Unison argued in its case, which was heard on 27 and 28 March 2017, that the fees prevented workers accessing justice. The Supreme Court ruled that the government was acting unlawfully and unconstitutionally when it introduced the fees and the Ministry of Justice said the government would take immediate steps to stop charging and refund payments.
The government introduced fees of up to £1,200 in 2013 to reduce the number of malicious and weak cases, which led to a 79% reduction over three years, although the BPIF recently reported that there had been an increase in tribunal activity of around 15% over the past year.
Unison general secretary Dave Prentis said that the government had been acting unlawfully, “not just on simple economics, but on constitutional law and basic fairness too”.
Unite assistant general secretary Tony Burke called the result a “massive victory” for the Trade Union movement.
Speaking to PrintWeek, Burke said: “This was an attack on Trade Unions to weaken unions and ordinary working people’s ability to get some justice.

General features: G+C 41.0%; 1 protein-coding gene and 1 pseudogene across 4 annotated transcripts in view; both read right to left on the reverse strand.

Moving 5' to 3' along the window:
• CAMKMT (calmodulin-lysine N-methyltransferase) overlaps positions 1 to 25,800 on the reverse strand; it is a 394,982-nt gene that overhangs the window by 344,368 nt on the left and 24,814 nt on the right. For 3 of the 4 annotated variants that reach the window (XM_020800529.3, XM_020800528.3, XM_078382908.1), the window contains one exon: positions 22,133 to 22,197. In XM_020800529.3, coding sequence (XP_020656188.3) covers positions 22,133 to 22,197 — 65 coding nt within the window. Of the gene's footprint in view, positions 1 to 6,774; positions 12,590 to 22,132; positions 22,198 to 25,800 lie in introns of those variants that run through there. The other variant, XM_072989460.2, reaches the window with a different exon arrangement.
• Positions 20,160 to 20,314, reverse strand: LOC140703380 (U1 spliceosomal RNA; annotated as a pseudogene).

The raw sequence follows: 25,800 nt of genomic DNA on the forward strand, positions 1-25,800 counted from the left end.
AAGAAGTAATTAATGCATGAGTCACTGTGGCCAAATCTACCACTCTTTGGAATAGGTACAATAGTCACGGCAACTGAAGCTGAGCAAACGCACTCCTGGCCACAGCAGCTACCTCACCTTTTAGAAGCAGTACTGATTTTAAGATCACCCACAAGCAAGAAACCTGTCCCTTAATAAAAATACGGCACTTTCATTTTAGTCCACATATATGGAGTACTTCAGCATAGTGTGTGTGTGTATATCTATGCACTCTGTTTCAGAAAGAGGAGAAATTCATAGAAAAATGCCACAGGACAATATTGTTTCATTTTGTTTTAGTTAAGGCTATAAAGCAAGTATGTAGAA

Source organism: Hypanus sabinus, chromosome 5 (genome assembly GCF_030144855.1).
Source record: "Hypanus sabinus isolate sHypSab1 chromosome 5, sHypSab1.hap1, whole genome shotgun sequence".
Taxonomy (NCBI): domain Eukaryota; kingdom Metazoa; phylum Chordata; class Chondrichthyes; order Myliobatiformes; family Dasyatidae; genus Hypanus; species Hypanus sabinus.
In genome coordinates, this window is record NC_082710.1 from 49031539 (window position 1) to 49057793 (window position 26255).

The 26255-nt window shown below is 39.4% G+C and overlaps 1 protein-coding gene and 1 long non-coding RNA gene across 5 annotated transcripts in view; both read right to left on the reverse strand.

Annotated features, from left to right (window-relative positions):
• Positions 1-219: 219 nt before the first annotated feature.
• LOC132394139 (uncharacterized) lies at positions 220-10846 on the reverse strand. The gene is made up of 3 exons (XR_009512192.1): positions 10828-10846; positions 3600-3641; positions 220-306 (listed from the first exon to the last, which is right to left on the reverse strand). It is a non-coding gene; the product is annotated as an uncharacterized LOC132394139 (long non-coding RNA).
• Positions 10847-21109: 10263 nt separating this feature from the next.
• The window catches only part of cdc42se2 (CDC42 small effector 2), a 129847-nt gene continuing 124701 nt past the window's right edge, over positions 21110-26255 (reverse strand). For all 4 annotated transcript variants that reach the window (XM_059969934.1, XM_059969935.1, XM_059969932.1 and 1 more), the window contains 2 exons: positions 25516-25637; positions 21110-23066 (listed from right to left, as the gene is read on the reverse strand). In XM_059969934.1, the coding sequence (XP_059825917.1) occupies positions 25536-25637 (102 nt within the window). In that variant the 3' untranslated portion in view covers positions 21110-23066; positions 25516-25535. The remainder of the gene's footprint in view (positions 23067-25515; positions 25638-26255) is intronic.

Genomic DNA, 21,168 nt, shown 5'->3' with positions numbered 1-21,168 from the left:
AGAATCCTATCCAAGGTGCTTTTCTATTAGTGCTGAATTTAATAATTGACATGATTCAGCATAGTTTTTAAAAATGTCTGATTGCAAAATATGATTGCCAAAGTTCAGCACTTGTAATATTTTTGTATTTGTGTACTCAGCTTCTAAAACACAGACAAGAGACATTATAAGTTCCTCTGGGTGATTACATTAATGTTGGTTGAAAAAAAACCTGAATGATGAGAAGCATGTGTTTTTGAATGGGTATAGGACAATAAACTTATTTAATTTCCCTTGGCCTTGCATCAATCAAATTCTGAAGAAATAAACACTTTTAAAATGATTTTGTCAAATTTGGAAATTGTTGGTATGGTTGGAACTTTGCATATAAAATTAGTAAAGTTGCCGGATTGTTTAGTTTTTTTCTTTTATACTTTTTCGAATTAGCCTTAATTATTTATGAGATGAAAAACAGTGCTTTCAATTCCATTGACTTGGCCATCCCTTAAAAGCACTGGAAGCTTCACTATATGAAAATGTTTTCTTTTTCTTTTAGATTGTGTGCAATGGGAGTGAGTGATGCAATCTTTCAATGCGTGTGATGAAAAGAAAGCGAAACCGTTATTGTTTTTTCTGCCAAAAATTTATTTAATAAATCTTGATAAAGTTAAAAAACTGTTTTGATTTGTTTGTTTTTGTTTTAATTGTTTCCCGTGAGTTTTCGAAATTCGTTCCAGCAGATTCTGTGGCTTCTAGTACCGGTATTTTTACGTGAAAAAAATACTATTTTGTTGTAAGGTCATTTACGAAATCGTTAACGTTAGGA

"Ordinary people go to work everyday and people get treated badly at work, and when it does happen you should have your opportunity to put your case. It’s a great result and you can see from the media already that it was a disgraceful decision to bring it in in the first place.”
Nicola Langley, head of BPIF Legal, said: “All we can say is that it is difficult to predict exactly what the outcome will be, however I think it is inevitable that the number of tribunal cases will increase in response to today’s decision.”
The fees for tribunals differed depending on the seriousness of the claim. For cases related to unpaid wages, redundancy pay or breach of contract, the claim fee was £160 and hearing fee was £230. For unfair dismissal, equal pay, discrimination or whistleblowing, claim fee was £250 and hearing fee was £950.